Comment 1 Tore Anderson 2010-03-28 15:46:59 IST
Created attachment 4685 [details] Suggested patch (untested but obvious)
Comment 2 Ulrich Drepper 2010-04-04 01:08:19 IST
I don't want to make changes which haven't been decided. Yes, there is a problem. I've documented the necessary changes in the gai.conf file. It's easy enough to install a file like that. Distributions can do that. I'm suspending the bug. Change the state when any of the proposals are accepted.
Comment 3 Tore Anderson 2010-04-16 09:23:24 IST
Hi Ulrich, and thanks for your feedback. I've brought the problem up with a couple of major distributions (Fedora and Ubuntu), and they've both applied the change, so it will be part of both Fedora 13 and Ubuntu 10.04 LTS. I've also just realised that the current practise of assigning non-global scope to rfc1918-addreses is more broken than what I first thought - if a host has only link-local IPv6 addresses in addition to (NAT-ed) RFC1918 IPv4 addresses, the link-local IPv6 address will be preferred for the outbound connection to a dual-stacked server with (both IPv6 and IPv4 addresses globally scoped). I had to read rule 2 in RFC3484 many times before actually believing this is the RFC- mandated behaviour. But even if it is, it is obivously not the right thing to do. So I'm hoping that in light of this you might reconsider making the change prior to the completion of the IETF standardisation process. I could attempt to persuade all the distributors to carry the change locally, but given the multitude of distributions out there I think it would be much more efficient to simply fix it in glibc centrally. Thanks for your time! Best regards, Tore Anderson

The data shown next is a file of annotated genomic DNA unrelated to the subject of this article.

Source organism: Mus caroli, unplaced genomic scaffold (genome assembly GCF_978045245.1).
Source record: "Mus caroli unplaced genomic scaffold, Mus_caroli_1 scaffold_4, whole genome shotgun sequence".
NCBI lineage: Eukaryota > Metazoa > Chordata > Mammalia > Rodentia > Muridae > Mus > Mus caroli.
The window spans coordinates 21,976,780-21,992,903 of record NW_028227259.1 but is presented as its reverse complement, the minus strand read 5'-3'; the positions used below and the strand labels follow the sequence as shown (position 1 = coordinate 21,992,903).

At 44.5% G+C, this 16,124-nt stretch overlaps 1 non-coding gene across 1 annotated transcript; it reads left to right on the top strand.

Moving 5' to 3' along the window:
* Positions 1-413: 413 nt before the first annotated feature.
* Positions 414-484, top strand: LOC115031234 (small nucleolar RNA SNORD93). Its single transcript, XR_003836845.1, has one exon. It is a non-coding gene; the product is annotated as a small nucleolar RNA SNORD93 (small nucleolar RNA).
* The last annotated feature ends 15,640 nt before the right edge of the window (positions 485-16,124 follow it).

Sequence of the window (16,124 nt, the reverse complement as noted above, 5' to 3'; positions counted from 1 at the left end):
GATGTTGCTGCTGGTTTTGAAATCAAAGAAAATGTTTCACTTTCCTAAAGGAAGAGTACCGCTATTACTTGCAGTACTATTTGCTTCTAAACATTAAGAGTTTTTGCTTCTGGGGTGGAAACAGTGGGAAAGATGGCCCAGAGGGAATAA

Comment 4 Ulrich Drepper 2010-04-16 13:27:12 IST
(In reply to comment #3) > So I'm hoping that in light of this you might reconsider making the change prior > to the completion of the IETF standardisation process. No, I won't. I won't change something just to change it to something else if the official decisions come out differently.
Comment 5 Tore Anderson 2012-09-11 09:30:18 IST
(In reply to comment #2) > I'm suspending the bug. Change the state when any of the proposals are accepted. Hi Ulrich, RFC 6724 has just been published, obsoleting RFC 3484. It assigns global scope to RFC 1918 addresess. As requested, I'm therefore changing the state of the bug. Tore
Comment 6 Dmitry V. Levin 2012-09-11 17:42:32 IST
There is a commit http://sourceware.org/git/?p=glibc.git;a=commitdiff;h=fedora/glibc-2.11.90-16-79-g1080954 in fedora branch that addresses this issue. It is a part of fedora glibc package since glibc-2.11.90-17. The current edition of the patch in fedora is http://pkgs.fedoraproject.org/cgit/glibc.git/tree/glibc-fedora-gai-rfc1918.patch The irony is that this patch was made shortly after this bug was suspended by the same person who suspended it. Unfortunately, that person in his commit gave no reference to this bug report.
Comment 7 Tore Anderson 2012-09-11 18:10:56 IST
That's interesting. The reason why Fedora started carrying this patch in the first place, is because I submitted https://bugzilla.redhat.com/show_bug.cgi?id=577626. Tore
Comment 8 law 2012-09-28 16:16:08 IST
Comment 9 Mike Frysinger 2012-12-06 19:53:17 IST